By Mark Felsenthal
WASHINGTON, Dec 14 (Reuters) - Around 15,000 enrollment forms filled out by people applying for health insurance under the Affordable Care Act were not transmitted properly to insurers, but the error rate has plunged in recent weeks, the government said on Saturday.
The botched rollout of the Healthcare.gov website was characterized not only by the problems customers had signing up for health insurance, but by failures in the transmission of consumers' information to health insurance companies.
The web site relays information about new customers in so-called "834" transaction forms to the private insurance companies that provide the health plans. In the early stages of the plan, one in 10 transactions failed to transmit properly, the Department of Health and Human Services said last week.
HHS said in a blogpost on Saturday that the error rate has much improved, dropping to 0.38 percent of total enrollment during the week of Nov. 24 to Dec. 5. The error rate had been as high as a shade over 15 percent during the week of Oct. 13-26, but has declined since then.
"These significant improvements are due to the technical fixes put in place by the end of November," the department said.
Most of the problems occurred between Oct. 1 and the first few weeks of November when the system was experiencing widespread problems, the government said.
One insurance company official said her company has noticed the improvement.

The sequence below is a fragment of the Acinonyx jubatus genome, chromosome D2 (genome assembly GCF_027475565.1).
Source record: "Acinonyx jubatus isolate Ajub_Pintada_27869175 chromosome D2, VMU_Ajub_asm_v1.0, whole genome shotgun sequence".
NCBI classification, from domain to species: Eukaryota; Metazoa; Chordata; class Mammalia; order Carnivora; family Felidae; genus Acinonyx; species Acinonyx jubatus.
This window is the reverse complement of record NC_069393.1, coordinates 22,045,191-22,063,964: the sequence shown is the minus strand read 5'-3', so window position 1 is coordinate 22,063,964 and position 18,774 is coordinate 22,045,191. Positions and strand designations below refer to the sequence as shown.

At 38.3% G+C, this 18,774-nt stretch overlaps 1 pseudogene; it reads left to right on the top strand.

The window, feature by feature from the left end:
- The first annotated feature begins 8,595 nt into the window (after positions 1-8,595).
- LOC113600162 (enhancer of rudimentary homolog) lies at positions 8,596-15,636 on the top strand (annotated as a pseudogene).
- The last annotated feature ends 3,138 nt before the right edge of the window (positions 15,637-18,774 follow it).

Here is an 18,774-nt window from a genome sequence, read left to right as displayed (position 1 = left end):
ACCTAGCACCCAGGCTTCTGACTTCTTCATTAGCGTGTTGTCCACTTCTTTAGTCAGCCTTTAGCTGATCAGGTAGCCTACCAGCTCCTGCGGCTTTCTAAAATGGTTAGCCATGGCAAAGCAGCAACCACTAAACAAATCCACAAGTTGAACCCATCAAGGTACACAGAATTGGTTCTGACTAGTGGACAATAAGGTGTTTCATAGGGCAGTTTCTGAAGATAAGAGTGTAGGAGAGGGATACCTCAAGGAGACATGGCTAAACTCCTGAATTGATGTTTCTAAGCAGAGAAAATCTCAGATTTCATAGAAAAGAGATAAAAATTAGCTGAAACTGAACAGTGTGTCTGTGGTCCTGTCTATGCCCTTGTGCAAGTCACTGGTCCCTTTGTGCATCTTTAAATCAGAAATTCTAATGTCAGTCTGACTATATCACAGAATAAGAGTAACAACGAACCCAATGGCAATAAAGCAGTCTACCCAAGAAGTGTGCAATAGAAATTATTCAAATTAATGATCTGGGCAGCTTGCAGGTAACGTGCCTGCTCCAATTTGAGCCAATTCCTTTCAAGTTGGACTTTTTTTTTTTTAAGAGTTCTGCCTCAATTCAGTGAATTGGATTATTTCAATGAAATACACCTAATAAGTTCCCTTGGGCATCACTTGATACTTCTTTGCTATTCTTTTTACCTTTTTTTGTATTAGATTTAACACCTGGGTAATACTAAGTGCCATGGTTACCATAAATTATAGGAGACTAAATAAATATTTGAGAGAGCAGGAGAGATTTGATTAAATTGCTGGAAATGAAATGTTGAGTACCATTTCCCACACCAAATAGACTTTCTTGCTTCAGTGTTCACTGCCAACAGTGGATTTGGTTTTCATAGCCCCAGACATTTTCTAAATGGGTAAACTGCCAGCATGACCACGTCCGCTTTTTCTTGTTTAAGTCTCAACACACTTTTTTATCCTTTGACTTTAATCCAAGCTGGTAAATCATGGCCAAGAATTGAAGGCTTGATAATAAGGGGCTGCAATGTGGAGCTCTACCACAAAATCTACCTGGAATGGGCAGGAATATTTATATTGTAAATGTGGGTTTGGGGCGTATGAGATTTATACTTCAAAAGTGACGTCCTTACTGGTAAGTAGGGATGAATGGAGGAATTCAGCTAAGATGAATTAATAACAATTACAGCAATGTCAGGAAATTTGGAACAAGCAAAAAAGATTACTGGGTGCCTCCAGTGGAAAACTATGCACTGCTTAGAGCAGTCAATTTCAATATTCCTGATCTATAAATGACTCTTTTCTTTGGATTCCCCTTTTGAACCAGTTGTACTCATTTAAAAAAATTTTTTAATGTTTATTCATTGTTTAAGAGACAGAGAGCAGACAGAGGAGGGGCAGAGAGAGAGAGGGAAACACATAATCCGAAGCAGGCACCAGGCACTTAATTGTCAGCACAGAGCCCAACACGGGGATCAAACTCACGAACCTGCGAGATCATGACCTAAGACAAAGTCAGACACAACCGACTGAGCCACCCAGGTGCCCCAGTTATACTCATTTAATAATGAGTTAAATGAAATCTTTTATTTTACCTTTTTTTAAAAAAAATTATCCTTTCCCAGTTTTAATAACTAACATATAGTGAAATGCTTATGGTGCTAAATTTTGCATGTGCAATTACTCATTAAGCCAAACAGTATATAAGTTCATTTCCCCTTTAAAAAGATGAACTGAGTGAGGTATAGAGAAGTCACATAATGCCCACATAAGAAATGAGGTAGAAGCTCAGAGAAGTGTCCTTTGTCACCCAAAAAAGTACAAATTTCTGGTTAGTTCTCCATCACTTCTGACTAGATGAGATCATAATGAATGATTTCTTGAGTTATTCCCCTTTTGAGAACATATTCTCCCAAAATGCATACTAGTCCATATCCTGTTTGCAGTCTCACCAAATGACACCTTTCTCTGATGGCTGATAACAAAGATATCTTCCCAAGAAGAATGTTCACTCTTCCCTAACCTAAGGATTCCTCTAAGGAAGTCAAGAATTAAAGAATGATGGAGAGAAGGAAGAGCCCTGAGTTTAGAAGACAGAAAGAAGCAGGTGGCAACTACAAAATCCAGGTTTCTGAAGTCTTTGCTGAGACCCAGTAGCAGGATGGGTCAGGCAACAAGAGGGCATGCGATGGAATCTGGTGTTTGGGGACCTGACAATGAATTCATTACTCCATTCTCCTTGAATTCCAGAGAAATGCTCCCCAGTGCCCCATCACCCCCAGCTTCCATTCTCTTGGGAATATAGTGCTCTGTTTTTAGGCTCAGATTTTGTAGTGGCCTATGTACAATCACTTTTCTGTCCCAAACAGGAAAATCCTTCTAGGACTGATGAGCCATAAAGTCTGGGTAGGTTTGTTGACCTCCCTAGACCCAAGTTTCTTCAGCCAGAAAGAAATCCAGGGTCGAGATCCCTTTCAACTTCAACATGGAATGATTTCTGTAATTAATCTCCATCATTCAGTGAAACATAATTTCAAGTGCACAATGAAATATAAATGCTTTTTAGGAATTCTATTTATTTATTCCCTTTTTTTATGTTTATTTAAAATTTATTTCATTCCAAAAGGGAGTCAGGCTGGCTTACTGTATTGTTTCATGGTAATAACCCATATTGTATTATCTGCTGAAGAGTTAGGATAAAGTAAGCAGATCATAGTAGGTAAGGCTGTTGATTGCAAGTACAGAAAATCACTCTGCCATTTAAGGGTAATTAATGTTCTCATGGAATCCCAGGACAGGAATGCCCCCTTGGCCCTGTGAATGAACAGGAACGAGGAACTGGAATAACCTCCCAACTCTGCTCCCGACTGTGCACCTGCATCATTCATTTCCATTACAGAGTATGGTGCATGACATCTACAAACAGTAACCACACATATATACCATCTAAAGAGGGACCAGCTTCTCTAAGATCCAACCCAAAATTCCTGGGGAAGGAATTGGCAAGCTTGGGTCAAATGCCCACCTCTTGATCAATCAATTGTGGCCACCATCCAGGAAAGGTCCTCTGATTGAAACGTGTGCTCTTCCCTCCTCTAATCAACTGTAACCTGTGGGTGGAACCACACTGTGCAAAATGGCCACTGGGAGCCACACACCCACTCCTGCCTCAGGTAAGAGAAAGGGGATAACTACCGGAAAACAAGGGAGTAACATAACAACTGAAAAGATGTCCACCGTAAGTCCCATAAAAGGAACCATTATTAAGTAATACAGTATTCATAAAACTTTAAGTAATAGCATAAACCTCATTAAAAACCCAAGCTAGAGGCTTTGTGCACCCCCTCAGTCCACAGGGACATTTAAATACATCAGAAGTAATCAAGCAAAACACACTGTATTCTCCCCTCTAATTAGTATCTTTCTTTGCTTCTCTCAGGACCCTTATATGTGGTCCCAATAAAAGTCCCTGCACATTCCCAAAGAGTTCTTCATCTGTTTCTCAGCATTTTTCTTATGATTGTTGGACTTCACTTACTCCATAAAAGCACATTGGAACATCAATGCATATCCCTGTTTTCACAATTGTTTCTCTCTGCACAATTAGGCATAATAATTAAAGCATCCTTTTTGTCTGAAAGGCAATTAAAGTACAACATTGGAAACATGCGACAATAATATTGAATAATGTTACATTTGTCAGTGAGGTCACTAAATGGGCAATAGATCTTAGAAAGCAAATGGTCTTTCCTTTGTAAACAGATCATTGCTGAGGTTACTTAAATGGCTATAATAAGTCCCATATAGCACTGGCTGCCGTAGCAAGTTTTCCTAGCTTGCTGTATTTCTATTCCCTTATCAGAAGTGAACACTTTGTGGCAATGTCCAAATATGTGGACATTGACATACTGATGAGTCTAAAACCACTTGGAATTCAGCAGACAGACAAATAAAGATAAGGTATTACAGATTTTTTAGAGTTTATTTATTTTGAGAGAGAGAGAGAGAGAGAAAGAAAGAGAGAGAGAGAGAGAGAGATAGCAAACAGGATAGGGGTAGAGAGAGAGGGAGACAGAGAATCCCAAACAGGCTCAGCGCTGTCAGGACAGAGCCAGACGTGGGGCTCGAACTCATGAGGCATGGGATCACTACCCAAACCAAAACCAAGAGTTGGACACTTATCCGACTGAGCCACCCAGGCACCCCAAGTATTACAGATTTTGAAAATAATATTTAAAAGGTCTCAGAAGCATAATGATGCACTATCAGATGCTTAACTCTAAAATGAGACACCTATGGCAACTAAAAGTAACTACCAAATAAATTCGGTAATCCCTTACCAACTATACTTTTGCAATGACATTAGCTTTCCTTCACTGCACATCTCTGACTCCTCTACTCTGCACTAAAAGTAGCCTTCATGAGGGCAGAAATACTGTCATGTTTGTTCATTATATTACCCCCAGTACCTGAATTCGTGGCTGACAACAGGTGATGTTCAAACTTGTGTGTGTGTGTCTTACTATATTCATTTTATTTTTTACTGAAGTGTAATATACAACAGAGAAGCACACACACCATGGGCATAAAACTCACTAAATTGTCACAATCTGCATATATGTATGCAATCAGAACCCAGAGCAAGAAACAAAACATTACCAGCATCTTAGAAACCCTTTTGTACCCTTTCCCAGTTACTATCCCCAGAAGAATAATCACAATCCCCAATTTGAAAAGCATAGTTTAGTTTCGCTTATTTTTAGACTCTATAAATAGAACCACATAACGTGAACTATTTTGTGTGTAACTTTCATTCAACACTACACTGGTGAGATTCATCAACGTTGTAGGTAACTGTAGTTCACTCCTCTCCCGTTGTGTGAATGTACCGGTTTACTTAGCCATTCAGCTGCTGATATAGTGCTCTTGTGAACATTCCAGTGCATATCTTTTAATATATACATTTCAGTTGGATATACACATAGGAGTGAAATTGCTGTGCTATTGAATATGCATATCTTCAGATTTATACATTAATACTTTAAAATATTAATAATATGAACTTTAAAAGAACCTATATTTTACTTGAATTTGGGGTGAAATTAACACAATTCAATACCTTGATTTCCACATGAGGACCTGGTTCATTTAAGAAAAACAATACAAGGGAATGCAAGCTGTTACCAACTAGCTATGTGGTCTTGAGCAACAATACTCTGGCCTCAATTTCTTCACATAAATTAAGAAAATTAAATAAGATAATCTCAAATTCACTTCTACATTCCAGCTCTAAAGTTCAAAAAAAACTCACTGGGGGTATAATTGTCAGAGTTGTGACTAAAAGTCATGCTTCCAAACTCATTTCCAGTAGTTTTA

Mary Beth Chambers, spokeswoman for Blue Cross Blue Shield of Kansas, said the company had decided it no longer needed to follow up individually with enrollees to verify their information.
"The 834s are coming through cleaner," Chambers said.
The general contractor running the team fixing the transaction forms is QSSI, a unit of United-Health Group Inc.
HHS said it was working to make sure that every form, including ones in the past, contains accurate information and that consumers can sign up for the health plans they want.
"We're assisting health plans in dealing with inaccurate 834s as efficiently as possible," HHS said. The agency added that to ensure that "no consumer falls through the cracks," it is advising every person who has enrolled through the federal marketplace to make contact with their insurer.
Problems with the website and millions of cancellation notices sent out badly marred the launch of a program that is aimed at expanding access to health care and will be, for better or worse, a central part of President Barack Obama's legacy.
On Thursday, the administration asked insurers to be flexible with Americans trying to buy new health policies through the federal website in an effort to prevent disruptions in coverage for plans due to start Jan. 1.
(with additional reporting by Lewis Krauskopf; editing by Gunna Dickson)